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From |
"Lachenbruch, Peter" <Peter.Lachenbruch@oregonstate.edu> |

To |
<statalist@hsphsun2.harvard.edu> |

Subject |
st: RE: Correlation coefficient between discrete and continuous variables |

Date |
Thu, 20 Nov 2008 12:09:53 -0800 |

When the discrete variable is a dichotomy, the test for the correlation is the same as the two-sample t-test with the dichotomy as the 'by' variable. I've never looked at the case for discrete variables with k categories. A little algebra could be fun and illuminating... (or not) Tony Peter A. Lachenbruch Department of Public Health Oregon State University Corvallis, OR 97330 Phone: 541-737-3832 FAX: 541-737-4001 -----Original Message----- From: owner-statalist@hsphsun2.harvard.edu [mailto:owner-statalist@hsphsun2.harvard.edu] On Behalf Of Sergiy Radyakin Sent: Thursday, November 20, 2008 10:08 AM To: statalist@hsphsun2.harvard.edu Subject: st: Correlation coefficient between discrete and continuous variables Dear All, a colleague of mine has just hinted me that it may not be straightforward to compute a correlation coefficient when one of the variables is discrete. Until now I never cared, and neither does the Stata manual. In particular it does not require anywhere the variables to be continuous, and the example shows the use of -correlate- command to find a correlation between such discrete variables as -state- and -region- and such continuous variables as -marriage rate-, -divorce rate- (which is also strange since there is no logical ordering of -state- and -region-, but that is a different issue). After looking into the literature, the following paper seems to be most relevant: N.R.Cox "Estimation of the Correlation between a Continuous and a Discrete Variable", Biometrics, Vol.30, No.1 (Mar., 1974), pp. 171-178 www.jstor.org/stable/2529626 In particular my case satisfies the assumptions made in the paper that the discrete value is derived from an underlying continuous variable (so there is ordering: low, medium, or high).The way it is recommended in the paper seems very far away from what Stata seems to be computing according to the manual, in particular it calls for iterative maximum likelihood estimation. Before I start writing any code myself, I would like to ask: Q1: does Stata do any adjustment to the way it computes the correlation coefficient based on the nature of the variable (discrete or continuous)? Q2: is the difference between (the correlation coefficient as estimated by Stata in this case) and (the one computed by the recommended way) practically important? Q3: is there any standard or user-written command to compute the correlation coefficient according to the method described in the paper above? Q4:I am ultimately interested in the correlation between my observed continuous variable and the unobserved continuous variable, which is represented in the discrete levels. Unfortunately the thresholds are not available to me, so I may not be sure about the size of the intervals. Furthermore, a significant measurement error may be involved, since many interviewers may have eyeballed the continuous variable into different groups differently. Should I instead focus on different measures of correlation? Could you please suggest any ones that better fit the context? Thank you, Sergiy Radyakin * * For searches and help try: * http://www.stata.com/help.cgi?search * http://www.stata.com/support/statalist/faq * http://www.ats.ucla.edu/stat/stata/ * * For searches and help try: * http://www.stata.com/help.cgi?search * http://www.stata.com/support/statalist/faq * http://www.ats.ucla.edu/stat/stata/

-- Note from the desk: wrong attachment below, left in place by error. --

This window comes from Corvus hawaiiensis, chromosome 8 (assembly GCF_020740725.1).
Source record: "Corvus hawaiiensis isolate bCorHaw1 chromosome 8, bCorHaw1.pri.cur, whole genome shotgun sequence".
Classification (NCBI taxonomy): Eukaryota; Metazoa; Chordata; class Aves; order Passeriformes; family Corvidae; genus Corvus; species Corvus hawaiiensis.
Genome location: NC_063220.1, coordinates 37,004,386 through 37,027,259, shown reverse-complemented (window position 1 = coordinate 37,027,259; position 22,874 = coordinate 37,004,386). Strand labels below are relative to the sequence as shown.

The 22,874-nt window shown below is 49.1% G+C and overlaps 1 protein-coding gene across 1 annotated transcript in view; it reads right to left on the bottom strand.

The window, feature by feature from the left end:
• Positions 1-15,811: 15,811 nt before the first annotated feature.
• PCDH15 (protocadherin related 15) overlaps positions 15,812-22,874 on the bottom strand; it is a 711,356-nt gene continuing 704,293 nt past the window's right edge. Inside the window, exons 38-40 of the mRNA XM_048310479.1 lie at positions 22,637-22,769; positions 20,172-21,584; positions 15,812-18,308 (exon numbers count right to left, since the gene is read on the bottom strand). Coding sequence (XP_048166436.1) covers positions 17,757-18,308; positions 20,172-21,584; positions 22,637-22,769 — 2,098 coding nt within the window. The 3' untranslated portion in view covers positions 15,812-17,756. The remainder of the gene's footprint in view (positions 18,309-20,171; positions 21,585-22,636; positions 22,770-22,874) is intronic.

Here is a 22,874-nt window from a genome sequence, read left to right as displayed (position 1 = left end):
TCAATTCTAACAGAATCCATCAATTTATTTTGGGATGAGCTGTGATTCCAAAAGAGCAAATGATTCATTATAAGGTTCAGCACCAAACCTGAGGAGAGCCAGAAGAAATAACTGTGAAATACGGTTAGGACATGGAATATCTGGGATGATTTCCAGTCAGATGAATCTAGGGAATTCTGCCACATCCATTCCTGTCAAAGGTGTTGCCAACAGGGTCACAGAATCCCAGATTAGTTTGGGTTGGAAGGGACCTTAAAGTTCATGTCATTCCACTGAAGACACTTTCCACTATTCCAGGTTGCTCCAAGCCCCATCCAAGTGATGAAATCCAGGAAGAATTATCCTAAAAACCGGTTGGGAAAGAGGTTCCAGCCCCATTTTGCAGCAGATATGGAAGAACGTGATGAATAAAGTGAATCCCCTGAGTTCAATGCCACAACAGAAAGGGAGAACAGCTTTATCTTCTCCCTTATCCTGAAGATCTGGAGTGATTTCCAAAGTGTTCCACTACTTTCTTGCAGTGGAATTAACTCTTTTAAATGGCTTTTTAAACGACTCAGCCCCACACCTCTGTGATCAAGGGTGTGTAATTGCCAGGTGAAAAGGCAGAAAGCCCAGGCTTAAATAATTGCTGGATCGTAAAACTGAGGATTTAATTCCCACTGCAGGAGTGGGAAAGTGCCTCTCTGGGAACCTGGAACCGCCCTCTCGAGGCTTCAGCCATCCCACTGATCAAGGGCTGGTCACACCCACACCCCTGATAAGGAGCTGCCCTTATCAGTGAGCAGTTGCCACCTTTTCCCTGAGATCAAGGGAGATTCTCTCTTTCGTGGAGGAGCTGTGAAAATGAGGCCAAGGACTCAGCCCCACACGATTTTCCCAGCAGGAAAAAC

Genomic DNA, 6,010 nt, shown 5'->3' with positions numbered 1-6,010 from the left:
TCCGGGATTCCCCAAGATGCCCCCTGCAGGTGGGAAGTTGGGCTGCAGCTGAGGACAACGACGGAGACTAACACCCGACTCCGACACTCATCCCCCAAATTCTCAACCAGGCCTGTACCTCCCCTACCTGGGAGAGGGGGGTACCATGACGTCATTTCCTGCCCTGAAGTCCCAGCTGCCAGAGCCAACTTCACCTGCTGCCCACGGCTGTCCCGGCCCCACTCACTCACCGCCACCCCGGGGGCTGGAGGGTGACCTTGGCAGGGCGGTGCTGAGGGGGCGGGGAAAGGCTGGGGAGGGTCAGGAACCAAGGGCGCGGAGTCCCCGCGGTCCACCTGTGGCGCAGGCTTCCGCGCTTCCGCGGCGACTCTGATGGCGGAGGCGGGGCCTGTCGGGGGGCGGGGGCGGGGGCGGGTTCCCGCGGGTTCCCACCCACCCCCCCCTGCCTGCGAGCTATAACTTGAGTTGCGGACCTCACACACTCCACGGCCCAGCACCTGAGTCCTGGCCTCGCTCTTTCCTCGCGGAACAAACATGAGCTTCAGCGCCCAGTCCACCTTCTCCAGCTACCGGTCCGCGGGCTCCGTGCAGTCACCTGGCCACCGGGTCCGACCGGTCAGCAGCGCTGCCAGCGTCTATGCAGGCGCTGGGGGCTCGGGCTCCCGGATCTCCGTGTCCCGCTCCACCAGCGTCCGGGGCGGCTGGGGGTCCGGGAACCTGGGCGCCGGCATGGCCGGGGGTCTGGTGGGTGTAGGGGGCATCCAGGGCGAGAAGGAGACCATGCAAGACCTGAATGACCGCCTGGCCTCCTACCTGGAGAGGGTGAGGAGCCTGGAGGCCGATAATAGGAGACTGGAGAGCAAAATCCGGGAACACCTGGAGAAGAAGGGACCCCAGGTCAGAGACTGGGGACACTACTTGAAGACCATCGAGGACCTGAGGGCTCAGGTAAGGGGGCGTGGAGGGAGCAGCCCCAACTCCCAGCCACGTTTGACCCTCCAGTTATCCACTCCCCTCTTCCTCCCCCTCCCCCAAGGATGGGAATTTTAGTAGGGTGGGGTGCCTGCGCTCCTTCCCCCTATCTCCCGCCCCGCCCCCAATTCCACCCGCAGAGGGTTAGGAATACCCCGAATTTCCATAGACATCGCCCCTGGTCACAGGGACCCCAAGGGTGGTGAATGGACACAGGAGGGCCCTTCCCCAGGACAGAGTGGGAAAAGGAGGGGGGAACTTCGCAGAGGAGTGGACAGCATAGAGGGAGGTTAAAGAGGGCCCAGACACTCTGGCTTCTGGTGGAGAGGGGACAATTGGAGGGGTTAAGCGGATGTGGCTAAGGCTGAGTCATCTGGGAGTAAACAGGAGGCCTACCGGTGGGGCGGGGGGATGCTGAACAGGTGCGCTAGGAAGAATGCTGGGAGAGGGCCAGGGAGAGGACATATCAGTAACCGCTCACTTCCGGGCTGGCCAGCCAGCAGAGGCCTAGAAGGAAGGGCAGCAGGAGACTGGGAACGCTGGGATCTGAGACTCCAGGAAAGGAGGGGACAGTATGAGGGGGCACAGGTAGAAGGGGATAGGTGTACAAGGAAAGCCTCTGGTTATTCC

**Follow-Ups**:**st: RE: RE: Correlation coefficient between discrete and continuous variables***From:*"Verkuilen, Jay" <JVerkuilen@gc.cuny.edu>

**References**:**st: Correlation coefficient between discrete and continuous variables***From:*"Sergiy Radyakin" <serjradyakin@gmail.com>

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